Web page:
These are the best reasons I could come up with for quitting church. (I thought about including the one about how you work hard all week and need a day off to just rest, but I thought that one sounded a little selfish.) So go ahead and quit. And if anyone asks you why, just whip out this list and wave it in their face.

One more thing – good luck. You’re going to need it!

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46 responses to 7 Reasons to Quit Attending Church

  1. 

    Great article and so true!

  2. 

    I would take a simpler road and ask two questions:

    o Are you a believer? If not, quit.

    o Do you feel that you have a net benefit from going to church? (Where “benefit” should not be construed as monetary. Instead, considere e.g. spiritual development, personal associations, user of time, …) If not, quit.

    To this rough guideline some exception may need considerations, e.g. once-a-year visits with the family on traditional holidays, but for most people it will give the right decision most of the time.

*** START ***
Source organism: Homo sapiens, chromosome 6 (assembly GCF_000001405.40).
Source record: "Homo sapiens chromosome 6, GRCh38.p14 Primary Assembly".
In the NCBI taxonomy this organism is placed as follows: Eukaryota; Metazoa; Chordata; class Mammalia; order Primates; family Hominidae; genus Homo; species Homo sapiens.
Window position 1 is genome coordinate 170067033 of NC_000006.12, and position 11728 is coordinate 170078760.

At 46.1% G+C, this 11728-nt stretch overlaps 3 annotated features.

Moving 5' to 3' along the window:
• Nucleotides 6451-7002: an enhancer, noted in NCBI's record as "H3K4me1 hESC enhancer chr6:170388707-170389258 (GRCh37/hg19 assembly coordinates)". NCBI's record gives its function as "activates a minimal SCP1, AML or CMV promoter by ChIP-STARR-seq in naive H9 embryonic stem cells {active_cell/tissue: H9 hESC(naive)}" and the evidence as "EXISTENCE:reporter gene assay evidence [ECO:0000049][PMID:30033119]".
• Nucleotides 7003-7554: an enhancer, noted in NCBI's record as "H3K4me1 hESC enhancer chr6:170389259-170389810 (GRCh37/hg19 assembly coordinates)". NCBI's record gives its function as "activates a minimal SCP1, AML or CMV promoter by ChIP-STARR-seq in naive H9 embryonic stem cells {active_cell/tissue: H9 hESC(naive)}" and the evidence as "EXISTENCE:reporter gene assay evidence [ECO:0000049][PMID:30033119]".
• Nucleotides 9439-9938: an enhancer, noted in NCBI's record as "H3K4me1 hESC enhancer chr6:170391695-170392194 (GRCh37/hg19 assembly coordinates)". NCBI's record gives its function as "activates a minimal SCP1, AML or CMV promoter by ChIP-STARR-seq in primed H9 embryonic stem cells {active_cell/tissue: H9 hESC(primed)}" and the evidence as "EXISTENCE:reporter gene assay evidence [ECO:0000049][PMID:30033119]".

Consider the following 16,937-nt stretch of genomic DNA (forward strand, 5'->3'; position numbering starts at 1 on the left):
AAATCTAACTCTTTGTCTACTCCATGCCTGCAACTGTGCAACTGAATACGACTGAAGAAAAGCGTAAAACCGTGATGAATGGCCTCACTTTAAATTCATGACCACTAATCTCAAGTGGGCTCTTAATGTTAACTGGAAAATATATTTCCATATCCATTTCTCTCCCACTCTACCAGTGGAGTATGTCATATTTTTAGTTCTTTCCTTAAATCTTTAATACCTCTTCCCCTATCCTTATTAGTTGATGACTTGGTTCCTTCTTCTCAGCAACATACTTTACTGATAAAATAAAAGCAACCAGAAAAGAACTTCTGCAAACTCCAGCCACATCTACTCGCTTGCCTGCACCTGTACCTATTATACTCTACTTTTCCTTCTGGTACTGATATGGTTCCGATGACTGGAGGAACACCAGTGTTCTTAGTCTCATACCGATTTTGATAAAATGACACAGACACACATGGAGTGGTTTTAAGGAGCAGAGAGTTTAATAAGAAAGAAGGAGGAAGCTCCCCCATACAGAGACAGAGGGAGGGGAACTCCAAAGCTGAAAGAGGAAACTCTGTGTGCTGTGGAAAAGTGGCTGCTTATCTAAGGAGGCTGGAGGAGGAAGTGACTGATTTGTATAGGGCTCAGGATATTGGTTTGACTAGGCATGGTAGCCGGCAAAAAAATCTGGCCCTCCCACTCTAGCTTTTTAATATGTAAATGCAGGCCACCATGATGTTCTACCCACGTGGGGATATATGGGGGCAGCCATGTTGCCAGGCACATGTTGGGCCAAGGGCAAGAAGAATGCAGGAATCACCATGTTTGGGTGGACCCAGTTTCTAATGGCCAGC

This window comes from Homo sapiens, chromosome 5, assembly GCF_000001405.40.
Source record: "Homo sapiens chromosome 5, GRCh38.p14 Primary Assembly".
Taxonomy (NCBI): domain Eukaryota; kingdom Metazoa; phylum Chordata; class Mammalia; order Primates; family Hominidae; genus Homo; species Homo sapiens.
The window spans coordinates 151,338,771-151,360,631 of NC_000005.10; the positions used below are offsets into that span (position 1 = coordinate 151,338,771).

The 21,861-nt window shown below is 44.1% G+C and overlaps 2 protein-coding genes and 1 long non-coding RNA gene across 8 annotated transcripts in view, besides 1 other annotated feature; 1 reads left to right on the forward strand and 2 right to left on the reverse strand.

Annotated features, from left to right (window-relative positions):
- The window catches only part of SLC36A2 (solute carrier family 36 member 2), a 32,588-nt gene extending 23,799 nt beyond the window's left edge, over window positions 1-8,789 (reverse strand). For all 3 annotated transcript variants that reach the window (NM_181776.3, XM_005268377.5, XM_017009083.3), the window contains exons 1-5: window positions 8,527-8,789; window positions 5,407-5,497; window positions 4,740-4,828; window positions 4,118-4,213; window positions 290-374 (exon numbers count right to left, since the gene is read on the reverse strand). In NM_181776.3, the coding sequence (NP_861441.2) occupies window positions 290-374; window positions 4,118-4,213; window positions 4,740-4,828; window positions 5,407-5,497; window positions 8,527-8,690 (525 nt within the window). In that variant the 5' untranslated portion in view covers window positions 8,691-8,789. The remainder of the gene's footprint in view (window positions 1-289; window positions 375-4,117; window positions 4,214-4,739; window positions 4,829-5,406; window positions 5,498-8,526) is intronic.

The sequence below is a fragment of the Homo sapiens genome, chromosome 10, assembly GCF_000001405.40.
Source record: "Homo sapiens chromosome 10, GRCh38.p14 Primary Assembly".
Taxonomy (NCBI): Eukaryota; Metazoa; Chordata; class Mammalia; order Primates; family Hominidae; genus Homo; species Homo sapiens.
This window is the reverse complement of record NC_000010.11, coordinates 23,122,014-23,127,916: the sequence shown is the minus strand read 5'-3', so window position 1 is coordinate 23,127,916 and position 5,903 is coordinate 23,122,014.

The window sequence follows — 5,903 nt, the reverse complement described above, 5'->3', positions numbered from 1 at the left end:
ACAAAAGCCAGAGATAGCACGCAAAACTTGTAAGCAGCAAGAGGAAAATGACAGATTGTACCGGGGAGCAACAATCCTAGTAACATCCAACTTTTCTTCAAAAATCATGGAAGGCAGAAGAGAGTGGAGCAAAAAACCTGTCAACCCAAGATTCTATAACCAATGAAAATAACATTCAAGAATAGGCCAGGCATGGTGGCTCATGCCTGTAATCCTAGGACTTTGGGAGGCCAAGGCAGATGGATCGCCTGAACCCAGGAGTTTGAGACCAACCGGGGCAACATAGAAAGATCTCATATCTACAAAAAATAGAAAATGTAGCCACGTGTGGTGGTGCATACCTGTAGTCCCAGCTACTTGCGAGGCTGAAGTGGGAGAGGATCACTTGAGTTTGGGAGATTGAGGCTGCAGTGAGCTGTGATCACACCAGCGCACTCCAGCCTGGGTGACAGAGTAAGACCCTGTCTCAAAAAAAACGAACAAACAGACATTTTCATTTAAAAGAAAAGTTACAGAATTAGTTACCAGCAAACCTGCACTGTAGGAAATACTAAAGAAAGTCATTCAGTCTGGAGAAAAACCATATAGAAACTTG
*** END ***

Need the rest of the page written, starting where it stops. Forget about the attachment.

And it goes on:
3. 

    This might be the most demeaning and hateful article I’ve read in a long time. Way to mock and belittle how painful it is for some people in churches. It’s quite possible that some are not surrounded with love and support. The truth is, most are not. And if Gods requirement for me is to regularly show up in a place where I am treated terribly, shunned, lied about, and made to feel like an outsider then I don’t think I need to bother with that God.
    And frankly, if the author of this blog is the type of people one finds at church, that’s another great reason to stay away.
    The author should be ashamed of how mockingly he approaches this subject. Leaving church after more than 30 years was not a decision I came to lightly. The mocking nature of that painful event is not appreciated

    • 

      Julianne, I appreciate your honest reaction to my article. It sounds as if you were in a very painful and unhealthy situation in the church you attended. How can I fault you for making that very difficult decision to walk away. And my article was in no way meant to encourage people to stay in an unhealthy environment.
      However, I’m sure you are wise enough to know that all churches aren’t the same. I would suggest that you “shop around” to see if you can find a church family that will help you heal from the deep spiritual wounds you have received.
      I pray God will help you in your search.